The Winnipeg Tribune from Winnipeg, Manitoba, Canada on March 4, 1938 · Page 3
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The Winnipeg Tribune from Winnipeg, Manitoba, Canada · Page 3

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Winnipeg, Manitoba, Canada
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Friday, March 4, 1938
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Page 3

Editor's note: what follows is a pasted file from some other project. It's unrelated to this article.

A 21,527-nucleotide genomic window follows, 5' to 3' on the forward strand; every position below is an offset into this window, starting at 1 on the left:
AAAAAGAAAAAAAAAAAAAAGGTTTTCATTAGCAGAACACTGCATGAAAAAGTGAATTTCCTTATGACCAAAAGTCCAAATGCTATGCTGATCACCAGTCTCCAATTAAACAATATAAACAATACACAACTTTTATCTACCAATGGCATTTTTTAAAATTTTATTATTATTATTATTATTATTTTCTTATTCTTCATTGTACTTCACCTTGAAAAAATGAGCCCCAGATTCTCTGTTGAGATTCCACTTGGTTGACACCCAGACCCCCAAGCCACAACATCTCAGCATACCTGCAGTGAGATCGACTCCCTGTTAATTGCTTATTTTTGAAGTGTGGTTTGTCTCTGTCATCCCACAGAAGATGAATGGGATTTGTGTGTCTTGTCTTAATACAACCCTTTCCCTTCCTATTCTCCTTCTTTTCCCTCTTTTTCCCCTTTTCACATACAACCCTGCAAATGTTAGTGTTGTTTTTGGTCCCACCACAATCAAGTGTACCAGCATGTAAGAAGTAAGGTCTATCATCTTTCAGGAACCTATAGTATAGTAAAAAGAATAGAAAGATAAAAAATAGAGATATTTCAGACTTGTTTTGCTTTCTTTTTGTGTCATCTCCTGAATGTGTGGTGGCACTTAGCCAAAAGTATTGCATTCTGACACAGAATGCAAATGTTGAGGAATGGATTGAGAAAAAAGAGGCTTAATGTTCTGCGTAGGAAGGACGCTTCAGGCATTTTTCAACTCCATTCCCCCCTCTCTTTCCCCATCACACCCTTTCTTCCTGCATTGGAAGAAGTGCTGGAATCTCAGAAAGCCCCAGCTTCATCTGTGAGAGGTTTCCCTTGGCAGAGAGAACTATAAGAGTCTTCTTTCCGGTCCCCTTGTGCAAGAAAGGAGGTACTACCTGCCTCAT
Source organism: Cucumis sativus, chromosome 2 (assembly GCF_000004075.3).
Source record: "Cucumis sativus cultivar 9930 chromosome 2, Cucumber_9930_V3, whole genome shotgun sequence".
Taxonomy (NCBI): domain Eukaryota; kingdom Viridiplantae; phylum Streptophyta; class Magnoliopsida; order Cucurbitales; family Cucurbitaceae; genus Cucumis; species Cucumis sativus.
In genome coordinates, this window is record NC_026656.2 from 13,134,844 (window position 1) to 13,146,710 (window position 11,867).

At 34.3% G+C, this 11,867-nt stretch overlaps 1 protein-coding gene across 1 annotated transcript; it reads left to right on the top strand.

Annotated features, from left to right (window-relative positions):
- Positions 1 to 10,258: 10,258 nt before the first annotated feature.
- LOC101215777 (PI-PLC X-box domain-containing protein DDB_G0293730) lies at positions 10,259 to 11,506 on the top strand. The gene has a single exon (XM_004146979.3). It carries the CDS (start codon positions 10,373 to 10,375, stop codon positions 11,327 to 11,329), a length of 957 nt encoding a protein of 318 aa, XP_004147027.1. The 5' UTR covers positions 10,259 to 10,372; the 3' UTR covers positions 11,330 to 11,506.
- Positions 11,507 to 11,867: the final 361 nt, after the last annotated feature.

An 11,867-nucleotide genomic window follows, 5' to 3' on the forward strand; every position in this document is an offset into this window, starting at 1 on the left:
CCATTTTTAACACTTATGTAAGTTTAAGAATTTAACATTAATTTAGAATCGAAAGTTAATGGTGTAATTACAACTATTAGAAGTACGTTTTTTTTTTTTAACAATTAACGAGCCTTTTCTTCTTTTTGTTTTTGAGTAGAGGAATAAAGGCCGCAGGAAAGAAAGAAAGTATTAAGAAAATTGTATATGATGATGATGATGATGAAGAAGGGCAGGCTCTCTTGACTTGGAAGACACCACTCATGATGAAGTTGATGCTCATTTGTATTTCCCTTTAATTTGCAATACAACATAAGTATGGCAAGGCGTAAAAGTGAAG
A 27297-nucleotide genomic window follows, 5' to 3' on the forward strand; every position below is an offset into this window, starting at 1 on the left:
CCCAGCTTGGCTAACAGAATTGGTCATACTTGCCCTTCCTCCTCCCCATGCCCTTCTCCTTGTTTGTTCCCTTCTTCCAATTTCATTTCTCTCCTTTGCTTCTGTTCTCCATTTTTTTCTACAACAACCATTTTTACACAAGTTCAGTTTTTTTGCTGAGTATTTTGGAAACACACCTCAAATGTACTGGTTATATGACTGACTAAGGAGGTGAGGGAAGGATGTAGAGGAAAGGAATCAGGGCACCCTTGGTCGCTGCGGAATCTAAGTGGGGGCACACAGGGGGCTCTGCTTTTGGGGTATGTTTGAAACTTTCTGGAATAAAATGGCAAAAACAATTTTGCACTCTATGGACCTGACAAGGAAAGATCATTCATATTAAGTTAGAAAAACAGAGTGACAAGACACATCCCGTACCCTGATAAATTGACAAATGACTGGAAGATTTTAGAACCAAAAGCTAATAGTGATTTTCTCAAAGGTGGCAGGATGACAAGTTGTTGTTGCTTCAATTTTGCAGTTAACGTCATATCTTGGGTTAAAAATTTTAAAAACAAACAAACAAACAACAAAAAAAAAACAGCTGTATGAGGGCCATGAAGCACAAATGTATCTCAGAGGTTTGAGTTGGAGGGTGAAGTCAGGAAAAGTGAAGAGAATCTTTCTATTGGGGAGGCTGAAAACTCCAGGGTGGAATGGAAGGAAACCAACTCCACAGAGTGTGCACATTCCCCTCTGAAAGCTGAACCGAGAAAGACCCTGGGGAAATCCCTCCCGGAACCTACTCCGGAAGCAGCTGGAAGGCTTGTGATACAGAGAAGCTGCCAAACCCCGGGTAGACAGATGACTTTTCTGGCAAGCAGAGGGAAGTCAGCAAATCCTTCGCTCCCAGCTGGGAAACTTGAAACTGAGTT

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SEE WHAT A DIFFERENCE THI HEALTH BREAD IS BRYCE'ft ROMAN MEAL BREAD Made From Dr. Jackson's Famoui Roman Meal. BRYCE BAKERIES LTD. Phone 37 083 and Have Our Saleaman Call Dally. unrip eg felling rtlimTu ''M:l' BOND .no1 ROrMlD Ud. WINNIPEG v49th Year Read the Want Ads. Today. WINNIPEG, FRIDAY, MARCH 4, 1938 Want Ads. Pages 20 - 21 - 22 No. 54 i inrtr 1 in - iir Among the delinquent motoristi who appeared In city police court today wis ft gent who pleaded not guilty to making a false statement when registering his car. Case for the Crown was that this driver had atated he lived at Winnipeg Beach when he was really living in Winnipeg. Defendant stated that he registered as a resident of Winnipeg Beach because: (1) His parents lived there and he spent every weekend with them; (2) He had a vote at Winnipeg beach but none in Winnipeg; (3) He thought that, In case of any person wanting to get in touch with him, they would and him more readily at Winnipeg Beach than in Winnipeg. In cross - examination he admitted that he Jived at a Winnipeg address during the week. MUST PAY TAX Magistrate R. B. Graham found the defendant guilty of making a false statement and fined him $5, which was lenient treatment in view of the fact that $20 is the minimum fine provided for this offense under the Highway Traffic Act Defendant, who has recently changed his address at the license department, will now have to pay J5 city auto tax. HIS MISTAKE A usually respectable business man got drunk and abusive after attending a stag affair Thursday night. When he went to get Into his car he found another auto parked along side of it. "What the are you doing parked out in the middle - of the street?" he demanded of the driver. "We ere police officers making o few inquiries,' 'replied the driver nodding In the direction of his companion, 'who was questioning another autoist. "I'll soon find out whether you re policemen," snorted the drunk. He found out sooner than he expected when the policeman, after warning him to moderate his language, ordered him to get into the cruiser car. The drunk, getting more abusive than ever, refused to do io. So the patrol wagon was railed and, with a heave and a ho, in he went. This morning It cost him $5. One of the policemen's . coat .was torn during the heave - ho business, but no assessment was made for this damage. DISTINCTION An attractive looking young woman stepped briskly forward to answer a charge of assaulting another woman. "I didn't assault her I only slapped her dirty face," she snapped. This was taken as a plea of not guilty. Full details next Friday. WILKINS LANDS AFTER NINE - HOUR FRUITLESS SEARCH FOR RUSSIANS Sy TIM AiikIim Prtea BARROW, Alaska. March 4. Sir George Hubert Wilkins brought his huge Soviet - chartered plane down at Old Crow Thursday night by lantern - light after a nine - hour flight along the Arctic coast and Endicott mountain range fruitlessly seeking the missing trans - Polar fliers. Wilkins landed at 7.30 p.m., P.S.T., and said he planned to refuel and return to his Aklavik, N.W.T. base today. PLANES, PLODDERS . - RESUME SEARCH FOR LOST TWA TRANSPORT FRESNO, Cal.. March 4. A fleet at about . 30 aeroplanes and a ground party of 400 men resumed their search today for a lost Transcontinental and Western Air transport and its nine occupants. Hopes that a clue to the plane had been discovered collapsed Thursday night when a Civilian Conservation Corps detachment, tinder Instructions to examine the area of a large mountainside gash, reported they found nothing of significance. Railway mails close at the General post office: For the West at 9 a.m. and 8.30 p.m.;1 East at 9.15 a.m. and 6 p.m.; South nt 8 a.m. and 5.30 p.m. Air mails for the United Stales, Vancouver, Montreal, Ottawa and Toronto close at 2.15 p.m. . Mall matter for delivery In Greater Winnipeg should be posted in the General post offirr by 1 p.m. for the delivery the same day. British malls close March 6 at 6 p.m., leaving New York March 9 on the Queen Mary. Steamships Canadian Pacific Duchess of York arrived Halifax today, due Saint John March 5; Duchess of Bedford arrived Glasgow today. Hamburg - American Deutsch - land arrived Hamburg today; Hamburg arrived New York today. North German Lloyd Europa arrived Bremen today. Cunard White Star Alaunia arrived New York March 1: Beren - laria aln'veu New York March 2. JTaWfeW mmmmmmmMmmwmmKmmmmtomimmmmmmmmKir'' imZd ri""nl l Collapsing Home Kills Child: hillside home of Joseph Randall bits, killing six - year - old Leonard other victims. Below Venice, California, resembles its canal - lined namesake in Italy as apartment house aweners nnq themselves marooned PORT ARTHUR TO STOP SENDING JOBLESS WEST No more transportation will be Issued single unemployed men by the city of Port Arthur to points in Western Canada, Acting - Mayor R. E. Wolvln has informed Manitoba officials by wire. Alberta has protested to OHawa the alleged "dumping" of 100 men from the Lakehead City within the past few days. Hon. W. R. Clubb, Manitoba minister of public works, took up directly with Port Arthur authorities the fact that 150 men, giving that city as their home, have applied for relief in Winnipeg during the past 10 days. The acting mayor states that only 12 tickets were Issued for Winnipeg, 71 to the entire West, and 53 to Eastern Canada. The railway tickets, costing $3,832, were issued in 'good faith, he said. The men said they wanted to get back to their homes to stay wrth relatives. The rush of unemployed was occasioned by closing of the Lake Sulphite Pulp Co, mill Feb. 7, throwing 500 men out of work. Those who went to Calgary have been refused relief by municipal nnd provincial authorities and are stranded with meagre funds and no opportunity of obtaining work. The total of unemployed single men in Winnipeg was 2,384 at Feb. 28, as compared with 3,006 a year ago. Relief authorities claim nearly all are unemployable. Canadian, U.S. Cadets Polite Even In Hockey Series Between R.M.C. and West Point Has Record of No Penalties in 15 Years Kingston Crew Invincible. I By Th. Canadian Praia 1 WEST POINT. N.Y., March 4.Scarlet - clad Canadian cadet, come to the United States Military college tomorrow to close out Army's 1938 hockey season in the 15th game of the hands - across - the - border series that brings to the fore the essence of amateurism. The Canadians are representatives of the Royal Military college at Kingston, Ont. Army has never been able to defeat the Canadians, the nearest approaching being a tic - i in m.w. , Nevertheless the match always receives attention because of the international flavor, the military background and the courtesy connected with it. At 9.40 a.m. tomorrow 16 scarletr clad cadets from Canada will be met on their arrival here by 16 grey - clad gentlemen - cadets, to pair up for the duration of the Canadians' stay In order of their hockey positions. Defensemen pair up with defensemen, forwards with forwards. From that time on. each West Pointer is the host of the gentleman - cadet who is his personal opponent on the team, assigning him to quarters, taking him to classes, sitting, next to him during meals. On alternate years, the same courtesies are extended to West Pointers who visit Kingston. . But the visiting team brings no At the height of Angeles, torrents crashing down a hillside (upper left). The Randall house smashed to Randall. His mother is still missing. Firemen are shown searching for by water - filled streets, and not a City Taxes Bill Voted, 32 To 12 Second Reading of Measure Giving Effect to Committee Recommendations Carries Despite Protests. Protests by Marcus Hyman, spokesman for the Winnipeg C.C.F. - Labor members, were not enough to hold up second reading of the city charter amendments Thursday and, by a vote of 32 to 12, the bill was sent to law amendments committee. Introduced by Hon. J. S. McDiarmid, it gives effect to recemmennauons approvea Dy tnc committee of the whole legislature to help the city out in its relief emergency. These Include the proposed increase in business tax to raise an additional $200,000 revenue; the removal of 12 - mlll statutory limitation on the tax rate; and power to the city council to control expenditures of the parks board, the police commission, and the school board. Mr. Hyman asked Mr. McDiarmid if he was aware that the bill had not been authorized, considered or requested by the city council. "This is not a government bill," answered Mr. McDiarmid. "I am introducing It as a private member. It merely gives effect to decisions already made by a committee of the whole legislature." Mr. Hyman "Have the figures of proposed Increases in business tax rates, as set out in the bill, Continued on Page 10, No. 2 home rooters. And to remedy this, the host college divides into equal groups, one half rooting for the homesters, the other cheering for the visitors. This is done even to the extent of singing the visiting team's songs. In the 15 - year history of the tournament no referee has had to impose a penalty on any player. It is good clean fun, despite the fact that at various times skulls have been crackpd and blood has flowed in the slam - bang contests. This no - penalty record is believed to stand as tops In hockey in the same way that the histom of the goodwill series cup is probably without parallel. R.M.C. put the cup up for competition in 1923 to be retained for a year by the team winning each match. R.M.C. has never lost a game. And the cup has never left West Point. the five - day flood terror In Los caused a landslide which sent the gondola in sight. (A.P. Wirephoto) THE WEATHER . Te&nperalure at 6.30 a.m. today was 5 and at noon 7. Maximum Thursday was 14 and minimum during the night 5. Baro meter reading is 30.10. Light snowfalls have occurred in southern Alberta, while in other parts at the prairie provinces the weather has been fair. It has been cold in Manitoba and easter - Saskat - WARMER chewan, with moderate temperature further west. Forecasts Manitoba Mostly fair tonight and Saturday, with a little higher temperature; scattered snowllur - ries. Saskatchewan Partly cloudy today and Saturday, with stationary or a little higher temperature; scattered snow - flurries. Alberta Partly cloudy today and Saturday, with snowflurries; not much change in temperature. Kenora and Rainy River Fair and cold today. Saturday, partly cloudy and not quite so cold; anowtiurrles. , , Max. Min. Prep. Chnrlottetown 4 to Hull fix 12 2 St. John in s Wifbec 4 14 Miintreal 0 12 Ottawa 0 34 KlnKMon 2 IK T'inmto 4 o White River J(i S2 Port Arthur H 12 Sioux Lookout 14 18 Kenora is s WINNIPEG 14 5 The Pas is g Chun - hill 2 h Brandon 9 is Swifi Current id 111 Kpglna 14 0 gu'Appelle 14 11 MooHe Jav.' 14 Battleforil 2(1 2 Sankatonn 16 in Prinre Albert IS 4 Ciilvrary 22 14 Edmonton 26 20 Lethhrldfc'e 24 12 Medicine Hat 24 14 Han ft 2A 1! Jnpr 34 24 U2 .T .10 .is i .05 Kamloopa 42 34 .11 Vancouver 60 42 .01 Victoria 66 44 .01 WILL PROBATED Filed for probate In surrogate court today, the will of John E. Buchanan, former Winnipeg fire chief, leaves an estate of $5,236 to his only daughter, Mrs. Frank Shea. The former fire chief died Jan. 29 "id his will was made March 23. 13JG. V. 3 BILLS THROWN OUT AS M.L.A.'S IN CRABBY MOOD Harbor Commission Denied Power To Clean Up River Banks . In cantankerous mood this morning, the law amendments committee of the legislature threw out three bills, two of them designed to limit the operations of loan sharks, and the third proposing to enlarge the powers of the Greater Winnipeg Harbor, commission to enhance the scenic beauty of the banks of the Red and Assiniboine rivers. Prevention of dumping and cleaning up of unsightly refuse on private property along the river banks is now beyond the scope of the commission. The proposed bill would have given this power. A great mistake had been made when private citizens were permitted to buy property extending to the river bank, thus depriving the city of the opportunity of building a river bank scenic drive, S. J. Farmer, Wnnipeg, C.C.F. - Labor leader said ' in supporting the bill. Private owners should be prepared to co - operate with the city in keeping their properties clean. On motion of Gen. H. D. B. Ketchen, seconded by L. St. George Stubbe, the bill was not reported. The first bill directed against loan sharks, proposed by Marcus Hyman, K.C., Winnipeg, C.C.F. - Labor member, was designed to make a court order necessary before any goods seized under an uncollectabie debt could be disposed of by the vendor. It would enable the' courts to refuse granting such an order where excessive interest had been charged on the debt. "We're' free, white and 21 In this country," J. McLenaghen, K.C., Conservative, Kildonan - St Andiws, commented in moving the bill be not reported. "I am wholly opposed to the principle of restricting the freedom of the people in making private bargains or contracts." Vote on his motion ended In a tie, 7 to 7, forcing Hon. W. J. Major, K.C., chairman, to decide the issue. He decided the bill would not be reported. Mr. Hyman's second loan shark bill was tossed out. by a vote of 8 to 4. It 'would have made It impossible to recover in the courts even the principal of a debt whose excessive interest charge (over J2 percent) made it illegal under the Money Lenders' act. MOTHER TO GIVE EYE SO HER BABY CAN SEE By Tha Aaaociated Praaal LANSDALE, Pa., March 4. A 30 - year - old mother said today she had arranged to give her right eye that her baby son might see, Mrs. Wniiam Laverty, wife of a textile worker, made plans to go to New York for the operation. The curly - haired baby, Roger, is two years old today. His mother said doctors told her the child had been losing his sight since he became ill with measles last April. His right eye is sightless and the left is affected. Today's Canadians V - "Canadian In Mind" Interview By ARMOUR MacKAY With the bulk of Manitoba's people now Manitoba born. Immigrants give way In numbers to the sons of immigrants. The Tribune presents a series of Interviews with a variety of Manltobant, of different racial backgrounds, born In the province, showing what they feel they oan contribute to Canada and what they ask of It. '"T'HEY'RE Canadians in mind and Irishmen in heart. They reason as Canadians, but they have a soft spot for Ireland. "I wouldn't be anywhere else than In Canada. What more could you ask? You have freedom of speech, freedom of thought, freedom of worship, to a certain extent and to a far greater extent than exists in the older countries." The speaker, Terence O FIynn call him that, because it Is not his name is 26 years old, born in Winnipeg of a father who came to this city direct from Ireland 49 years ago. His mother is of Irish stock thrtt came to North America five generations back and moved to Canada from New York state about 70 years ago. He is thus representative of many of the 75,000 people of Irish origin In Manitoba, of whom only 9,000 were born in Ireland. "There is not that class distinction here that existed In Irelandin my dad's day, at least," O FIynn remarked. "Canada has everything for us that any other country hns, I think, and quite possibly more. It gives us the opportunity to establish a permanent home, and there is certainly a healthful atmosiphore in which to raise a family. "As far as material things are concerned, It offers the op,por - tunity of entering practically any walk of life that on? would desire, ' "What do we offer Canada? Well, we offer oursc ves, which is something as loyal citizens. There's an honest desire among us to make it a better place to live in. "There's an intense desire among the second generation for peace. But I think they would be among the first to defend their country. They offer the services of their rather keen intellects for the betterment of the country. They've certainly given Canada some outstanding men." The Irish had an Inheritance of buoyancy. "No matter how deep a cellur you put an Irishman into, there's always a ray of sunshine will get to him somehow. He'll always find a bright spot somewhere. a "I think it's their ability to laugh that does it to laugh deeply nnd grieve deeply. They go from one extreme to the other like a flash of liKhtnine. "This comes to them, I think, because of their religion. It is not an earthly one. They don't expect happiness In this life. They expect it in the life to come. - "They offer the legendary Irish vJt that they're supposed to have, FLIGHT FROM COAST IS AGAIN POSTPONED VANCOUVER, March 4. Trans - Canada Airlines today cancelled for the third successive time its scheduled experimental mail flight to Lethbridge and return. Bad weather over British Columbia was given as the reason. The first flight last Tuesday was abandoned after Pilot Bruce Mid - dleton reached Hope, B.C., 100 miles east of here in the Fraser canyon. He struck heavy overcast. VL : ; IF: 4 1 I : la".'. ' It's Great To Be Back: arrived in Winnipeg this morning for one week's personal appearance. A member of a stock company that played for 22 weeks in Winnipeg In 1929, he was busy saying "hello" to old friends this morning. Inset, Miss Florence Skorvald, pianist appearing with Mr. Dunn, Is also familiar with Winnipeg, having toured the Orpheum circuit several yean ago. Jimmy Dunn Returns Famous But Hungry Actor Who Rose to Movie Stardom From Local Stock Dines on Beans and Spinach to Keep Weight Down. By ALICE McEACHERN It's a tough proposition keeping your weight down for the movies, Jimmy Dunn, 33 - year - old Hollywood actor who is in Winnipeg for a week's personal appearance at a local theatre, admitted this morning. "An egg, toast and tea for breakfast, an egg, toast and tea for lunch, and string beans and spinach for dinner," he said sadly. Very occasionally he yielded to temptation and tackled a steak. All the way from Hollywood to i to spread smiles around a little more frequently. And they have whut you might call understanding hearts to grieve with or console their neighbors. "There's been n certain amount of the folk lore kept alive, though there s been no organized effort to keep it. But it crops out now and ashin. You hear of the leprechaun and the little green men. And I've been called an Ignore Danube,' British Urged Nazis Still Maintain Central European Pate Is Not Britain's Concern Chamberlain May Offer Colony. Smiling Jimmy Dunn, 33 - year - old Hollywood actor, Winnipeg for one week's personal appearance Jimmy said he came for "old times' sake more than anything else." He played in a stock company for 22 weeks in Winnipeg in 1929. Wearing a light tan polo coat and colored glasses as he stepped on to a cold station platform this morning, Jimmy found it pretty chilly after California's hot sun. "It's the first time I ever rode for nothing," he remarked when he saw his picture on a street car.. Escaped Flood He was waiting for information of the Hood damage in California today, although he believed his 550,000 house was out of the flood area. "I don't know yet, 'but I think I'm safe," he said. "We were just under the wire getting out of California. We were on the last train to get away." Born in New York, the tall, brown - haired actor still speaks with a marked Manhattan accent in spite of eight years spent in the west making pictures. It was lonesome without his bride of a year, he said. "She's swell. Would you like to see her pirture?" j Unaffected and friendly, the actor chatted with friends 'he had mmle In Winnipeg nine years ago and recalled the city as he remembered It. Hobby Is Flying His chief hobby when he's not acting is flying. "I have a Stin - son. I would have flown to Winnipeg if I could have, but the planes aren't flying regularly now, I guess," he said. With Mr. Dunn and his manager Is Miss Florence Skovald, pianist. More than six feet tall she played In Winnipeg with the Orpheum circuit several years ago. "I sure like this town" she said. What she wanted to do most In Winnipeg was to get a pair of angora mittens because she thought they were so "adorable." Thieves broke Into the coop owned by Philip Stuprki at the rear of 684 McPhillips St., about 2 pm. Thursday and stole 22 chickens valued at $22. Police did not know how the thieves stole the fowl without being heard or seen by the owner. omadhaun on occasion. You know what that is? A galoot! "Then In my ramily there's been n love of music nanded down. The tn - ste has widened a bit. But I 1 think its typical. There are very feiA - feet that stay still when they H.ontinued on Page 12, No. 4J , By A. C. CUMMINGS TFrom Tho Trlbuna'i London Burtau Copyright by tht Southam Publlahlns Co. LONDON, March 4. Premier Chamberlain is seeking large scale diplomatic successes in European diplomacy by a decision to ap proach both Hitler and MujKolint simultaneously. Critics of the cabinet's foreign policy fear he is attempting too much. The Initiative taken with Ger many is based on the resumption of Lord Halifax's conversations with Hitler at Berchtesgaden in November last. Britain would offer to return a colony to Ger many if she received assurances of a halt in the armaments race and lessening of the menace to Da - nubian countries like Austria and Czechoslovakia. irst approaches have already been made to Berlin by the British ambassador. - Hitler and von Rib - bint'rop, however, stick to their opinion that Central European security is not - Britaln's business and that Germany's return to any; collective security system Is Impos slble while France upholds her treaty with Russia. Moreover, The Times' Berlin correspondent puts it, Hitler contends that "by recognizing Germany's interests In Europe and meeting her colonial claim, Britain can rely on Germany to keep the peace. Britain would then be free to look to the defenses of her vulnerable overseas empire." Wants Press Curbed Incidentally, Hitler is still furious with the British press. He warned the British envoy It had better be curbed, As for the Italian negotiations, no real progress has been made with the withdrawal of troops from Spain. Conversations which Am, bassador Lord Perth has been In - structed to begin Immediately In Rome will last one month. Unless, however, some withdrawals of Italians from Spain have begun by that time, resumption of the attacks on Chamberlain's policies by the opposition parties Is certain In the House of Commons, The present bedrock difficulty Is tht Italian demand lot: closing the French frontier, so that the Spanish government can buy no further arma ments in France. To this the French cabinet flatly declines to agree until the last German and Italian has left Spain. Hails as Empererf . A rumor going about London today but unverified at any source is that Mussolini is now witling to restore Halle Selassie to the Ethiopian throne, provided Italy has control of three - fourths of the country and a protectorate over the Emperor's area. Denouncing Chamberlain's policy today, Winston Churchill says he has gone to the rescue of one dictator whose misdeeds have now brought him near to collapse. "Nothing Mussolini can give us is of slightest value," declares Churchill. "What Mussolini wants is money." CHILD INJURED James IwanchuK, five - year - old son of Mike Iwanchuk, 234 Fort St., sustained a ' fracture of the right ankle when knocked down by a truck near his home at 5.30 p.m. Thursday. The child was treated at General hospital and allowed to go home. Driver of the truck was T. D. Lodge, 356 Baltimore road. According to police the boy ran into the path of the truck from between two parked cars. Auction Sales By T. W. KILSHAW AUCTION SALE of choice 5 Piece Bedroom Suite with Beautyrest Mattress: 3 - Piece Mohair Chesterfield Suite, Marconi 1937 long and short wave Mantel Radio: Single Walnut 4 Poster Bedstead; Solid Walnut China Cabinet; Enterprise Coal and Wood Range, like new, at KILSHAW'S SALESROOMS Canada Bldg. Donald Silica Saturday, March 5th, 2 p.m. Alio 4 - rifo Walnut BMdroom aulta with Oit - rmoor MattrM. 2 - Pleca Taptatry Chaa - t - rnrld Sum, studio Couchta, praanara, Chcf!rca. Library Tabln. DovanMUa, S - Hlfca Oak Dlnlns - rcmm Butte, Rndlo, Orann'Phonca. Oak W'ardroba. Walnut Windsor I'halra, Gurney Klactno Ranga, Vacuum CIAner. Rpio Spanj, Beit com - fletf Toronto Courhfi. Kltrhan Cablneta, ra Boifa. Coal and Wood Kaimta. Hcatra, Rusa, Incubator. Trunka. ClrUw. Occa - ional Chain. Parlor TaWta, Wrltlnf Pk, Kitchen Tatilra and Chalra, Bird Cafa, Kitchen titenaila, etc. For Bettar Salta Phont T. W. KILSHAW, Tha Auctioneer. Office, it 040. Re. SS M4. By II. J. GRAY AUCTION SALE of ., ' Office and House Furnishings Saturday, Mar. 5, 2 p.m. H. 4. QUAY, AUCTIONIEM 'Sail It by Auction lit SMITH ST. Nffrt to Tribune '1 .